It was getting on toward sunset on Monday, May 7, and Lorrie Snyderr, on a visit to Cambria from Los Angeles, was checking out the view from the bluff at Moonstone Beach, near the steps at the parking lot by the mouth of Santa Rosa Creek.
Peering through the gloaming at the shoreline, she made out a dark mass, half in, half out of the lapping waves. Thinking it might be a marine mammal, she made her way onto the beach.
When she got there, she found a large bluish-green ball, 5 feet around, made of a heavy plastic or fiberglass material, with two pairs of large ears with holes where ropes could be attached.
It also had the image of ocean waves with gulls soaring above molded into it, the measurement 488MM (the balls diameter in millimeters) and what appeared to be Japanese characters.
It turned out to be the largest of three items found in 11 days on North Coast shores that might might have been an initial blip in the transoceanic travels of a field of debris washed from Japanese shores by the horrific tsunami of March 11, 2011.
The other two items were found farther north, both just north of the Piedras Blancas Lighthouse.
A large hand-soap container with Japanese labeling was picked up near the old Piedras Blancas Motel by Bruce Mundt of Cambria on April 27. It was encrusted with crustaceans, evidence, he theorized, of a long time in the water.
Denise Kocek, another Cambria resident, discovered a large red Japanese light bulb on a sand beach just north of the lighthouse on May 6.
Were they washed away from Japan by the tsunami, a faint echo of the devastation wrought there that killed more than 16,000 people?
We cant know for sure.
Its earlier than experts predicted debris would reach Californias coastline.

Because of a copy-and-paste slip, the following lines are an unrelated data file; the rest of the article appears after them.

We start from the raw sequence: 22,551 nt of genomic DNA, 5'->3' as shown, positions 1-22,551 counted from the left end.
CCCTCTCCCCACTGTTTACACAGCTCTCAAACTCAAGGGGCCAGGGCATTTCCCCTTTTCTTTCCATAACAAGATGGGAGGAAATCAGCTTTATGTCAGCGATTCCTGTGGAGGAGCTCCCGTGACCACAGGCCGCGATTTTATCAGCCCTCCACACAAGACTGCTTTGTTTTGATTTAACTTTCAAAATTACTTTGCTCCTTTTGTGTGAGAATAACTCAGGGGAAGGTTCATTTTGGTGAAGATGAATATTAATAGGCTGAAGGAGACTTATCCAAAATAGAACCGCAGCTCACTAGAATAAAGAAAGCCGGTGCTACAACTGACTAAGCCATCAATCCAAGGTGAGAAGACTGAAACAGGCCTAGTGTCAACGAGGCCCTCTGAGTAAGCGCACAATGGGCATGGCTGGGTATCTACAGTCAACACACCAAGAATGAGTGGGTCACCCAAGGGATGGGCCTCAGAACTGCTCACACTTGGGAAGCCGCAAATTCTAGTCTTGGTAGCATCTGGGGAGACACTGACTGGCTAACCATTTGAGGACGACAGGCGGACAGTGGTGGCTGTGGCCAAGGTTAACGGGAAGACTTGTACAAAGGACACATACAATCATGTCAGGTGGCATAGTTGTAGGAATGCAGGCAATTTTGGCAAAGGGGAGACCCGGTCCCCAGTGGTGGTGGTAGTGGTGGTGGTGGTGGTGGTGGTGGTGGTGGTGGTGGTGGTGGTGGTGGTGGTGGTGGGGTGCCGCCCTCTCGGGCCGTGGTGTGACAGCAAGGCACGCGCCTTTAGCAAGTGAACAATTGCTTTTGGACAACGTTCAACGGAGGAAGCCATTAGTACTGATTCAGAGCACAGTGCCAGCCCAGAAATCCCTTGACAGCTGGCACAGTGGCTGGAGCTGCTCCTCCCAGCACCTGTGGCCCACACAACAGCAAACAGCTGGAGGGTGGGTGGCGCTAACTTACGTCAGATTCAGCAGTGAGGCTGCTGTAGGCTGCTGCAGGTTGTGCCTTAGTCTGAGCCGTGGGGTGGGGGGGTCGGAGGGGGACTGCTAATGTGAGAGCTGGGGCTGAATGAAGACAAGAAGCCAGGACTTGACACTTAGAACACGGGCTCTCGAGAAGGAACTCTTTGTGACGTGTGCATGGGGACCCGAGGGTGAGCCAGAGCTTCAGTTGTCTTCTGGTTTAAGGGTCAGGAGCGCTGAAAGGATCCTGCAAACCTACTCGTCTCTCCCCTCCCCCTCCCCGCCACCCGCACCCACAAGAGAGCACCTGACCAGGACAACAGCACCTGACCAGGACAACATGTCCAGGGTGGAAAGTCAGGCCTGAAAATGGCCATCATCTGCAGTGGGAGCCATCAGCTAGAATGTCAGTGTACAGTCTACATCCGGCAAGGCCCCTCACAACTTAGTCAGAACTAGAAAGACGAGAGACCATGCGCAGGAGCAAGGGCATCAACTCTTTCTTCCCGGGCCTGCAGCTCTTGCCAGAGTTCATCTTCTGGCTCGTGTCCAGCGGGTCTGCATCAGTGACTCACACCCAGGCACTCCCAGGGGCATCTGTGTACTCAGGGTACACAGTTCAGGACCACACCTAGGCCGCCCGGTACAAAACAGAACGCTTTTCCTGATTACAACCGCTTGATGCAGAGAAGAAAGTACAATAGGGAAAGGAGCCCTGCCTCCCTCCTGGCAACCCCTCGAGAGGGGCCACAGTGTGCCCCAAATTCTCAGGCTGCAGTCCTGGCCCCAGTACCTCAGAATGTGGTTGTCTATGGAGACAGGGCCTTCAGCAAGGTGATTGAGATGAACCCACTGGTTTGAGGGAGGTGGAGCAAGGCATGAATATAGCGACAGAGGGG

Estimates are about 5 million tons were washed away. About 70 percent sank near Japan, leaving about 1.5 million tons afloat. The bulk of the debris, its known, is north of Hawaii.
High windage items, which sit high in the water and can be moved along, sail-like, by the wind, are expected to hit our coast first. All three of the items found locally fit that profile. All are hollow and would have floated well.
So was an empty bottle of Japanese dish soap found in the Santa Cruz area in March, according to the Santa Cruz Sentinel.
Verified tsunami debris has been rolling up in Alaska, British Columbia, Washington and Oregon, including soccer and basketballs, a 165-foot fishing boat, a 66-foot metal-and-concrete dock and a motorcycle (inside a container).
Beachgoers may notice a gradual increase in debris on beaches over many years, in addition to marine debris that normally washes up, depending on where ocean currents carry it, according to the National Oceanic and Atmospheric Administration.
An International Pacific Research Center simulation shows debris hitting the California coast in Year 2 which began in March. The peak would be in Year 3. If that turns out to be correct, well be seeing more debris through next year, then finds will taper off.
Speaking in San Simeon recently, Holly Lohuis, a marine biologist, diver and field producer for Jean-Michel Cousteaus Ocean Futures Society, said Japanese trash shows up all along the coast fairly regularly.
She said most tsunami debris is expected to land from Monterey north and not until late 2013 or later.
All the same, just last Friday, Heal the Bay and NOAA set up two debris-monitoring stations in Palos Verdes and Malibu, according to KABC in Los Angeles.
Theres a lot more information at the NOAA website at http://marinedebris.noaa.gov/tsunamidebris.
Seems like local beachgoers will be finding a lot more on the coast in coming years than moonstones and elephant seals.
Kathe Tanner contributed to this article. Bert Etling is managing editor of The Cambrian, a community weekly published by The Tribune.